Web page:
Fortinet Document Library

Version:


Table of Contents

User Guide

21.4.0
Copy Link

PostgreSQL

The PostgreSQL plugin allows you to monitor a number of metrics about the PostgreSQL database running on your server. If you can not find this plugin in the /usr/lib/panopta-agent/plugins folder, then your version of the Agent is out of date and you should update it to gain access to this feature.

Please note that at this time the PostgreSQL plugin can only monitor one database and only supports password or md5 authentication.

PostgreSQL Configuration

You will need to add a panopta-agent user to PostgreSQL. You can do this by typing in your psql shell:

CREATE USER "panopta-agent" WITH PASSWORD 'XXXXX';

You should also give this user access to the database you would like to monitor.

Agent Configuration

In addition you will need to add your PostgreSQL username and password to the /etc/panopta-agent/panopta_agent.cfg file as shown below:

[postgresql]
hostname = localhost
port = 5432
username = panopta-agent
password = XXXXX
database = SomeDatabase
unix_sock = /tmp/.s.PGSQL.5432 (optional for unix socket based connections)

Make sure that the password in the configuration file matches that of the panopta-agent user in PostgreSQL.

Unix socket connections are also supported. If you choose to use this option, the hostname parameter will be ignored.

Control Panel Configuration

After making this change, give the agent a few minutes to sync with our FortiMonitor’s server then you should see new server resources available to add for the server in the control panel.

To add a PostgreSQL agent resource to your server first see Add FortiMonitor Agent checks if you have not already.

First select “PostgreSQL” from the monitoring catalog.

The metric drop-down will have the following options:

  • Blocks read from buffer cache

  • Blocks read from disk

  • Buffer cache hit rate (%)

  • DELETES

  • INSERTS

  • Number of active backends

  • SELECTS (from index)

  • SELECTS (from scans)

  • Total queries

  • Total transactions

  • Transactions committed

  • Transactions rolled back

  • UPDATES

  • Total database checkpoints

  • Minutes between database checkpoints

  • Total connections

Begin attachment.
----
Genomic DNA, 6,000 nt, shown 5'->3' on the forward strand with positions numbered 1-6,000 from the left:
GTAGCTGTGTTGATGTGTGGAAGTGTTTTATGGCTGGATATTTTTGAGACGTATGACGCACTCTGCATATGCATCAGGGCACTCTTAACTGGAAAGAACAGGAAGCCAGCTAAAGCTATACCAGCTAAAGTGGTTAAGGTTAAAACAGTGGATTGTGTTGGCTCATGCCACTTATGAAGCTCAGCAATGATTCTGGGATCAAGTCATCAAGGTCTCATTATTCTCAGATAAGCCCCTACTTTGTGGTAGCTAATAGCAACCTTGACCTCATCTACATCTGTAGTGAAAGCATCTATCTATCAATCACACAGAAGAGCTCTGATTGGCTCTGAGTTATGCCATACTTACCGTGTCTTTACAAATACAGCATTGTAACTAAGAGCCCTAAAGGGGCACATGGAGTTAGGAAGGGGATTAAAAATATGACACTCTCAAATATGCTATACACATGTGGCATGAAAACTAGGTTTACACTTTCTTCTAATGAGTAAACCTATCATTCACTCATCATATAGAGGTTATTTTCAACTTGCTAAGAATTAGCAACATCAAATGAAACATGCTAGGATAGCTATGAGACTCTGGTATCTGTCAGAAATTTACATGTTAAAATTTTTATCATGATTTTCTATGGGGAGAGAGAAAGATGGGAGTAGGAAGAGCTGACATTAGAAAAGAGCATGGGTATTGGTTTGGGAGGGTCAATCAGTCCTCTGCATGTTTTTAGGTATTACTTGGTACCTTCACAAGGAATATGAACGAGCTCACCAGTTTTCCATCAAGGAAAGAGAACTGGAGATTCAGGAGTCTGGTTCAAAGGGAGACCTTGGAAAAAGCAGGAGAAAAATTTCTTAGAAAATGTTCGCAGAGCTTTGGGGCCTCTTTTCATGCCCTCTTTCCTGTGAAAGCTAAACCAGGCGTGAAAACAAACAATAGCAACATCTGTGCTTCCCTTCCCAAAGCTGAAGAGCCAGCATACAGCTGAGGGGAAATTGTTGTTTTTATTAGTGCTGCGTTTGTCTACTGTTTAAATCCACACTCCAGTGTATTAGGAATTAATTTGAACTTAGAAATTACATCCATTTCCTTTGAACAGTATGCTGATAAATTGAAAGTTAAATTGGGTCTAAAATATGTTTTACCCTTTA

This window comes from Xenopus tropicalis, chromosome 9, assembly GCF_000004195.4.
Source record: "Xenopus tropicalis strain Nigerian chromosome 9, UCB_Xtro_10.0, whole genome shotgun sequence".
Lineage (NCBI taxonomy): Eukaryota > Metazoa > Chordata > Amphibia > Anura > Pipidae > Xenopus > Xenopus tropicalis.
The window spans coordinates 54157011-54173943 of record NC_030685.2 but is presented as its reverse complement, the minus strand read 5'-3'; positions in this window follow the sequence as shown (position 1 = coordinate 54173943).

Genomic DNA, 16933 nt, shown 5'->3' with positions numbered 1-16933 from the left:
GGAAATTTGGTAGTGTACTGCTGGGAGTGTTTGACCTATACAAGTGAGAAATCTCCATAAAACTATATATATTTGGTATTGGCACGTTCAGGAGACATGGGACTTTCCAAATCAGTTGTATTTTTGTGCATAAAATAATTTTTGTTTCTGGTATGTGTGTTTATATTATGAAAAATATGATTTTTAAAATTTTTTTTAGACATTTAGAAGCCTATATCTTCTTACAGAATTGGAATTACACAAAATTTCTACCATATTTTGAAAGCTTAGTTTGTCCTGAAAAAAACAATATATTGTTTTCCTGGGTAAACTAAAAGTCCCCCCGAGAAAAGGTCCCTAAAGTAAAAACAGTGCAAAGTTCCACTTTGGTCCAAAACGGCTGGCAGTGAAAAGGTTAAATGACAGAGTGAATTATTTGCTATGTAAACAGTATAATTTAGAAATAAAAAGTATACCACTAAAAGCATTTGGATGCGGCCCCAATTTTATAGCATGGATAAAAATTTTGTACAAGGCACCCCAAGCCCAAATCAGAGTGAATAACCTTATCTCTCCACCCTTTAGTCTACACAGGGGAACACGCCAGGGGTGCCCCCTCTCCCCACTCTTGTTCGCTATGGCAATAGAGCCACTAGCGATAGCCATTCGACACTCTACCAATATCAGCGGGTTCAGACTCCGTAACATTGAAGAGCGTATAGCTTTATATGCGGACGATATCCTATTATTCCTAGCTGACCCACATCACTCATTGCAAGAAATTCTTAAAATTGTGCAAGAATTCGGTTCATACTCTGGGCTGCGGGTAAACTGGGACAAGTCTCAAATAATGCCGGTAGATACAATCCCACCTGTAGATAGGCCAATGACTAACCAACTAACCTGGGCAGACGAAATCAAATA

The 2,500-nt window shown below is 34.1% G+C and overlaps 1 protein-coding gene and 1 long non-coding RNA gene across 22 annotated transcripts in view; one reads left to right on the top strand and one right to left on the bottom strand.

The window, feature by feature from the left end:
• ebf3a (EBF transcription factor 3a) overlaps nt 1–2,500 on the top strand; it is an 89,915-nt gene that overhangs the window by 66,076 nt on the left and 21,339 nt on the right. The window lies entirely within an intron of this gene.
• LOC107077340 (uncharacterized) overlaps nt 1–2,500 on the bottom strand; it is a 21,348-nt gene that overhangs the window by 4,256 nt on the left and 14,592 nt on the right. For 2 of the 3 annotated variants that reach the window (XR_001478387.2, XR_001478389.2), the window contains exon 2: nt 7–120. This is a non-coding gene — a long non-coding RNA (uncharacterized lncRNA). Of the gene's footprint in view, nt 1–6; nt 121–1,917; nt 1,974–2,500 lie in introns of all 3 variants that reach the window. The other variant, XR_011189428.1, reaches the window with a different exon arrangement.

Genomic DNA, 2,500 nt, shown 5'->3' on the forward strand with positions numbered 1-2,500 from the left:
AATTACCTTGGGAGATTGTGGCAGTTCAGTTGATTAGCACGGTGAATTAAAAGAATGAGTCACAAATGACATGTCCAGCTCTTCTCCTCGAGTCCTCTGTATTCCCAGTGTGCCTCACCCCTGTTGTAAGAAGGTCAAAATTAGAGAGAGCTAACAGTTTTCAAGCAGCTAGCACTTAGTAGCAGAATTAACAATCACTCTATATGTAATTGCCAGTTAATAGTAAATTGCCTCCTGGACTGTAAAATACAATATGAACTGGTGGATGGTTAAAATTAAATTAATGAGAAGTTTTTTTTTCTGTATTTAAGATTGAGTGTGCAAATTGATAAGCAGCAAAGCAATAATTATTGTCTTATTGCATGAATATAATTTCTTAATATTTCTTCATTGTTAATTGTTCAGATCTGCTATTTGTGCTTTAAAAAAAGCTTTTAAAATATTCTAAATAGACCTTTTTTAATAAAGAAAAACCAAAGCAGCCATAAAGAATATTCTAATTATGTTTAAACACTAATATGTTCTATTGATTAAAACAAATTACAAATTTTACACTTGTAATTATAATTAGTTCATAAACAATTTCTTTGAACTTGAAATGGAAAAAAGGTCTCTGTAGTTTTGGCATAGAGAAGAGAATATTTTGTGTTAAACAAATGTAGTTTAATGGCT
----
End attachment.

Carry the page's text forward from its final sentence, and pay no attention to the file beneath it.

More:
• Active connections

  • Idle connections

  • Idle in transaction connections

  • Connections waiting for lock

  • Max transaction age

  • Temp files generated

  • Temp bytes generated

 

PostgreSQL

The PostgreSQL plugin allows you to monitor a number of metrics about the PostgreSQL database running on your server. If you can not find this plugin in the /usr/lib/panopta-agent/plugins folder, then your version of the Agent is out of date and you should update it to gain access to this feature.

Please note that at this time the PostgreSQL plugin can only monitor one database and only supports password or md5 authentication.

PostgreSQL Configuration

You will need to add a panopta-agent user to PostgreSQL. You can do this by typing in your psql shell:

CREATE USER "panopta-agent" WITH PASSWORD 'XXXXX';

You should also give this user access to the database you would like to monitor.

Agent Configuration

In addition you will need to add your PostgreSQL username and password to the /etc/panopta-agent/panopta_agent.cfg file as shown below:

[postgresql]
hostname = localhost
port = 5432
username = panopta-agent
password = XXXXX
database = SomeDatabase
unix_sock = /tmp/.s.PGSQL.5432 (optional for unix socket based connections)

Make sure that the password in the configuration file matches that of the panopta-agent user in PostgreSQL.

Unix socket connections are also supported. If you choose to use this option, the hostname parameter will be ignored.

Control Panel Configuration

After making this change, give the agent a few minutes to sync with our FortiMonitor’s server then you should see new server resources available to add for the server in the control panel.

To add a PostgreSQL agent resource to your server first see Add FortiMonitor Agent checks if you have not already.

First select “PostgreSQL” from the monitoring catalog.

The metric drop-down will have the following options:

  • Blocks read from buffer cache

  • Blocks read from disk

  • Buffer cache hit rate (%)

  • DELETES

  • INSERTS

  • Number of active backends

  • SELECTS (from index)

  • SELECTS (from scans)

  • Total queries

  • Total transactions

  • Transactions committed

  • Transactions rolled back

  • UPDATES

  • Total database checkpoints

  • Minutes between database checkpoints

  • Total connections

  • Active connections

  • Idle connections

  • Idle in transaction connections

  • Connections waiting for lock

  • Max transaction age

  • Temp files generated

  • Temp bytes generated